Each year at this time I offer up my forecasts for various investments for the year ahead. I’ll kick off my 2007 forecasts today with the stock market. In specific, I’m writing about general market averages such as the Dow Jones Industrial Average and the S&P indices.
What happens next year in the stock market will largely be determined by the following factors:
Interest rates–One camp says they will go down because the U.S. economy is slowing so quickly. The other camp says interest rates will remain unchanged, maybe even rise, to protect the value of the U.S. dollar on world currency markets.
Housing–I’ve written for over a year now about how today’s young analysts and economist don’t understand the impact a negative housing market will have on the economy. In specific, consumers don’t feel good about spending when their house values are going down. And the reality is quite simple: Too many houses were sold in 2005 without enough equity (down payments below 10%). At this point consumers who bought in the heat of 2005 could actually have no or negative equity. How can that not affect consumer spending and the economy?
U.S. Dollar–A fast falling greenback is not a good thing for the stock market. Why? Because foreigners don’t like to invest in a country (they don’t like to buy their stocks, real estate, and bonds) when that country’s currency is falling in value. Depending on how bad the currency situation gets in 2007, interest rates might stay high in a sheer attempt to keep foreigners investing in the U.S.
Economy–It’s soft and getting softer every day. And why wouldn’t the economy get softer? The Fed’s discount rate today is sharply higher than in 2004. Housing is lower than 2005. The auto industry has its own problems. Consumers are worried about their personal finances and that’s bad for the economy.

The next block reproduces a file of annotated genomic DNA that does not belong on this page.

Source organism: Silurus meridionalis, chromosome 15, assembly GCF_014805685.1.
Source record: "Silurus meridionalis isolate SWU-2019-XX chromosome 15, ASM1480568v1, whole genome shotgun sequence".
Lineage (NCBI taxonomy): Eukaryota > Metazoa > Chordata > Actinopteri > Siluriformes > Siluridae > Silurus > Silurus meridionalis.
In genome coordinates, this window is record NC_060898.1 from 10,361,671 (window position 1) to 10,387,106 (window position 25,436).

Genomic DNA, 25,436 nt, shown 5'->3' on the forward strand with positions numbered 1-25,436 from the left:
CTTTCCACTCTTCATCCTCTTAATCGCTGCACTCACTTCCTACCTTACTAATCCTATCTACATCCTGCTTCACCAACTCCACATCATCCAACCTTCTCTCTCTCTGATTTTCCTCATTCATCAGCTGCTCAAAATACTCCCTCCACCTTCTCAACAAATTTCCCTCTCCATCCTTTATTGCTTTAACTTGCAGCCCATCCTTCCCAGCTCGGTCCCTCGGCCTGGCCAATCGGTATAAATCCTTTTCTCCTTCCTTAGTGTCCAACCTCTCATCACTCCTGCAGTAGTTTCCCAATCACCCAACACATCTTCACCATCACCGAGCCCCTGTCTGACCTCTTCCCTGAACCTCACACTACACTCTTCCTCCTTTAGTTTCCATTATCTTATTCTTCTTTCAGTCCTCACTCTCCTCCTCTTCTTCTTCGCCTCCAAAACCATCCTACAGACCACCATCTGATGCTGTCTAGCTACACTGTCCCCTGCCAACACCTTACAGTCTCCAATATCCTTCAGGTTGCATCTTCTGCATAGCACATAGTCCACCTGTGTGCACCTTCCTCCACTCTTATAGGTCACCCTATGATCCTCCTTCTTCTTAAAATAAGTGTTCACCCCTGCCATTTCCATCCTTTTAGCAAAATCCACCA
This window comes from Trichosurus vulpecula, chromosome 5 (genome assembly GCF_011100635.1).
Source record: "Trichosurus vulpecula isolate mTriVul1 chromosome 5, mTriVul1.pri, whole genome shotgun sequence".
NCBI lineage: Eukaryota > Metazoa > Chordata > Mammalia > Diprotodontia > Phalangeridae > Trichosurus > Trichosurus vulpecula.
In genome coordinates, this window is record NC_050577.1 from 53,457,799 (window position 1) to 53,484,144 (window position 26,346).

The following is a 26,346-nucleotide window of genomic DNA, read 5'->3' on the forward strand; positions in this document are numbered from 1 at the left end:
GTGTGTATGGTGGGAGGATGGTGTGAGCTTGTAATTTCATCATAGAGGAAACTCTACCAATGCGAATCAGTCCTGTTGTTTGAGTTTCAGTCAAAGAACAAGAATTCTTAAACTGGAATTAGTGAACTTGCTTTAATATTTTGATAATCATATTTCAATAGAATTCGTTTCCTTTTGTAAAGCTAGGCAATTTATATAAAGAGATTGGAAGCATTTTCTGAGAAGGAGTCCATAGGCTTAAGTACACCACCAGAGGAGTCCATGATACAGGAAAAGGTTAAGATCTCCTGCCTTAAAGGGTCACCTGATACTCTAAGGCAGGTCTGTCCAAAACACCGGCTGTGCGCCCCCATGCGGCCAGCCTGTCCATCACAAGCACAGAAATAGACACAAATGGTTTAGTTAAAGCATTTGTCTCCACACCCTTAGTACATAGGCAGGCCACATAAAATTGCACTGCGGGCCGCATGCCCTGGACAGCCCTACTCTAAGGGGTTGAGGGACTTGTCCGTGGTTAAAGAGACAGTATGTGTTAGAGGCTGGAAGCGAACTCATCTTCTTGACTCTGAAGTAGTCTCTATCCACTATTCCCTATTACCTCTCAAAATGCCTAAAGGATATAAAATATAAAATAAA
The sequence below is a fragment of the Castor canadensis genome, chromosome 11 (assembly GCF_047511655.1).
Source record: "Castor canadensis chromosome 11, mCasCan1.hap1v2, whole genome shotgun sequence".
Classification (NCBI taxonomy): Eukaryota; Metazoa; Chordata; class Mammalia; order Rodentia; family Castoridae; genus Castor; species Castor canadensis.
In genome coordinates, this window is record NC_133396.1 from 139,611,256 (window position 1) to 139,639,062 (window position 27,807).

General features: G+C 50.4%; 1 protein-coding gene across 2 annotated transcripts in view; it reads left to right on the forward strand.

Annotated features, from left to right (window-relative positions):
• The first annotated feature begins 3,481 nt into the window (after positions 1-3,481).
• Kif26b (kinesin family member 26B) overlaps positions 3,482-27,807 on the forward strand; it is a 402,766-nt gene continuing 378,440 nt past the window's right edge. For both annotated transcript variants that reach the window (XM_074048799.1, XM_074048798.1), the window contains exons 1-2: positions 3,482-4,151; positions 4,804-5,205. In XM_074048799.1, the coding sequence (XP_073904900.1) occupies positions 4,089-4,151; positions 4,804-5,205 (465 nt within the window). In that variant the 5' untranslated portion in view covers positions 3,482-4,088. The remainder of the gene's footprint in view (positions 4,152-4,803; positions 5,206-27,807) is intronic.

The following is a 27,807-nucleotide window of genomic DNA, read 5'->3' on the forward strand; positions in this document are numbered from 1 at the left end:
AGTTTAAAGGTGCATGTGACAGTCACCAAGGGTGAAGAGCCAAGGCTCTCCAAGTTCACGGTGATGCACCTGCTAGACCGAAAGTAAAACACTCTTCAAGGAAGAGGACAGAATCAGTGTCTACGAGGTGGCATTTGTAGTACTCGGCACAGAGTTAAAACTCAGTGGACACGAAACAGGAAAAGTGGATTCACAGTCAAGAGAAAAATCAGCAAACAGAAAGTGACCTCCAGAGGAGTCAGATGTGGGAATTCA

A couple of years ago, before Greenspan retired, we published a special research report called: “Revenge to Riches: Greenspan’s Secret Plan.” In that report we wrote about how the real economic plan of Greenspan et al was to slowly lower the U.S. dollar against other world currencies in an effort to flatten out the U.S. trade deficit, while tactically damaging the economies of other countries.
I continue to believe in that plan, because I believe a cheaper U.S. dollar is good for Americans. Hence, my opinion is that unless the U.S. dollar starts to collapse on world currency markets, interest rates in the U.S. will slowly decline in an effort to boost the economy. I’m still concerned about deflation, and if it starts to rear its ugly head, the Fed will drop rates quickly to spur spending and inflation.
The year 2007 won’t be a big one for the stock market. The big averages like the Dow and the S&P have already discounted future interest rate cuts ahead. While I continue to believe the bear market that started in the year 2000 in stocks is still intact, the Fed has done a great job fighting it. Unfortunately, in the end the forces of nature always win over mans’ efforts.
The only stock market I’m bullish on for 2007 is the Toronto Stock Exchange (Canada’s equivalent to the NYSE). I believe the rally in precious metals will continue in 2007 and thus this precious metal and resource heavy market should be one of the world’s biggest gainers in 2007… just like it was in 2006… and giving more validity to the proverb the trend is your friend.